This blog is just thinking out loud. Don’t get upset
Private & hybrid clouds demand economies of scale or high value business
Let’s play devils advocate for a moment a look with a very critical eye at private & hybrid clouds. Many People are marketing, selling and buying private & hybrid clouds today. Some of us are building them ourselves, with or without help. Some of us even have good reasons to do so as it makes economical sense to do so. But for many that do it or consider doing it that might not be the case. It depends.
Why are so many marching to the beat of those drums? It’s being marketed as great, it’s being sold as what you need and that’s what makes money for many people. But one can say the same of Porsches, but chances are you’re not buying those as company cars. Well it’s perhaps a bit like VDI. If you have a use case that’s economically sound, design and implement it well, it will serve your needs. But it’s not for everyone as it can be expensive, complex & restrictive.
You want your cloud to be this:
To get great results you’ll need to do more than throw your money at vendors. So what’s the real motivation to do private/hybrid clouds for companies? If the answer is “well so many people are doing it, we can’t ignore it”. Well not doing something is not ignoring it, it’s a valid choice as well. And what others do isn’t relevant per definition. You need to know what you do where and why to make plans & choose technologies to achieve your goals. Think about what you do. When does a private/hybrid cloud make sense? How big do you need to be? What kind of delta should you have to make this worth while, i.e. how many VMs do you deploy per week? How many do you destroy each week? What economies of scale must you have to make it wise? What kind of business? What are your pain points you’re trying to solve? What are you trying to achieve? Private clouds today are not void of complexity and there a are few abstraction layers that are at the quality/functionality level they need to be at.
My biggest concern here is that too many companies will build expensive, complexes private & hybrid clouds without ever seeing the return on investment. Not just because of the cost, complexity but also because they might not be very long lived for the use cases they have today. Many see these as transition models and they are great for that. The question is how good are you at transitioning? You don’t want to get stuck in that phase due to costs of complexity. What if the transition lasts to long and you complete it when public cloud has evolved into services that wipe away what the reasons your TCO/ROI was based on?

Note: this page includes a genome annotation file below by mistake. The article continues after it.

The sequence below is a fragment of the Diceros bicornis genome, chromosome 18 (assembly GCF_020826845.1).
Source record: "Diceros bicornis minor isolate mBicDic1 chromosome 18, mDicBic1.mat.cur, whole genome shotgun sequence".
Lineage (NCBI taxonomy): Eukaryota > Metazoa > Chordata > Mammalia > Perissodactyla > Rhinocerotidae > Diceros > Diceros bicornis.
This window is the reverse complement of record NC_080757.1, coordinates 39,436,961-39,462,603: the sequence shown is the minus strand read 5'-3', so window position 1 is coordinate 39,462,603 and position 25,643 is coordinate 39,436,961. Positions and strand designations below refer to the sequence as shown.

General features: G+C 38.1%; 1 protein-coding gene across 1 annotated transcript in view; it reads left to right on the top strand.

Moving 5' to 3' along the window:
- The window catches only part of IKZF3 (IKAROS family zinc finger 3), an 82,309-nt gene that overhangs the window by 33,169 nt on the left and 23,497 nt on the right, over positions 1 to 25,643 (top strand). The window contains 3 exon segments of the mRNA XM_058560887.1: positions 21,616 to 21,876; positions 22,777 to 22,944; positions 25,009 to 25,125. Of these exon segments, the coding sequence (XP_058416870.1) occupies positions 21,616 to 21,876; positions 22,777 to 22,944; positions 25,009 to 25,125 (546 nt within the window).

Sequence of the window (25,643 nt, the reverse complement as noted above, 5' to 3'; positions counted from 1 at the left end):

Note: as cloud means everything to every one you could call doing on premise & Office 365 + backup to the cloud also hybrid. So in that case Hybrid is a better fit for many more organizations.
Things are moving fast
Cloud offers are increasing at the speed of light and prices are dropping in free fall. While some say that’s a race to the bottom, it’s not. This is an all out battle which is raging to grab as much market share as possible. When the dust of this settles who’ll be left? Google, Amazon and Microsoft. They’re not loss leaders, they have a purpose and only they know the financial picture behind their solutions.
From there they’ll defend a fixed and entrenched position. Where will that lead us? Stalemate and rising costs? Or a long term tug of ware where mutual assured bankruptcy will make sure prices won’t rise too much … until some game changing event that breaks it all open. For many people IAAS is still (too) expensive and non of the cloud vendors seem to run a profit, all this at ever lower prices. Sounds like a price hike will be in order once the market shares have been grabbed. But have people really calculated the cost of on premise? Can one compete? Or is the benefit of on premise worth the cost? Oh and I take on premise as being anything that even resembles racks in local or regional data centers running a cloud stack on it for you. Now I have to admit that in my region of the world most cloud hosters are not on a level of professionalism & scale like they are in the Nordics for example.
SAAS, PAAS, IAAS